So I thought I was done with all this fiddling, but in fact I had too more issues awaiting my time. I’m not a Luddite, but I also don’t adopt all the new technology, either because I don’t need it (and won’t be swept away by fads) or it doesn’t fit my needs or budget. So I have a very old (in time, also in technology) simple feature cellphone with a simple prepaid plan, the cheapest way to have just occasional use, which is all I need (and since I already have the Verizon MiFi I don’t need net access via a phone and I never text). Well, fine, but for some unknown reason, over time, this phone has worked less well, often not connecting in exactly where I need it, i.e. out on the road somewhere in nowhere, even though there are towers. I’d assume my old phone used some out-of-date protocol and newer towers reject it, but it may also be the service provider doesn’t wish to honor my prepaid service – who knows. My wife inherited a hand-me-down cheapo (and broken screen) “smartphone” using the same service (Tracfone) and liked it, plus got tired of hearing me complain about connection problems, so guess what else was under the xmas tree – a new (but certainly dorky and not fashionable) smartphone. So we made a deal, I’d setup her computer, after two months of just sitting there, and she’d fiddle with phone connections to customer service getting my old phone transferred over to the new one (I hate talking to service reps even more than fiddling with new gadgets). So now I have a new, almost up-to-date phone, one more new thing to configure properly.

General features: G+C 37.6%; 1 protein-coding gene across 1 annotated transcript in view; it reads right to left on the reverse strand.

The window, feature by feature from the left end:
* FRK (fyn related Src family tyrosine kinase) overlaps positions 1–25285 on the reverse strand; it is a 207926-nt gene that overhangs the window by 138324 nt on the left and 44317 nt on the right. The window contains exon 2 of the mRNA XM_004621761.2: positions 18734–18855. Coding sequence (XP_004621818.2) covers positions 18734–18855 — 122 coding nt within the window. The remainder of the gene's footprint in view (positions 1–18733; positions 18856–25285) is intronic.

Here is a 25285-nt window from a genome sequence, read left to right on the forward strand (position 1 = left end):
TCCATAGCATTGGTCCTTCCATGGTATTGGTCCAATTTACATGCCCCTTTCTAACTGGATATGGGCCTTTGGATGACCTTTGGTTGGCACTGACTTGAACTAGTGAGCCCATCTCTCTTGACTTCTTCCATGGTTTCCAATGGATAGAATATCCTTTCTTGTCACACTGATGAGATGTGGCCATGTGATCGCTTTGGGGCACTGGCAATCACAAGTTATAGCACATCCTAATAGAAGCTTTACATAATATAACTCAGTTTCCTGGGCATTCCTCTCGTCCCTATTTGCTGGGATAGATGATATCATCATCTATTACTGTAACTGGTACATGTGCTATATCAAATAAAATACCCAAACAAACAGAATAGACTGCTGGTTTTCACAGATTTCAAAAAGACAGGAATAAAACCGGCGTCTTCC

So now it’s time for my end of the bargain – setup her computer. I did some Net surfing to learn a few basics of 8.1, plus downloaded a couple of books via Kindle Unlimited subscription, so now I decided I’m ready to tackle this, meanwhile also expecting to migrate my wife to cloud, which we’ll then organize sensibly and finally solve our issue of around 20,000 photos scattered on multiple computers and backups with the 1T of cloud storage she’ll get.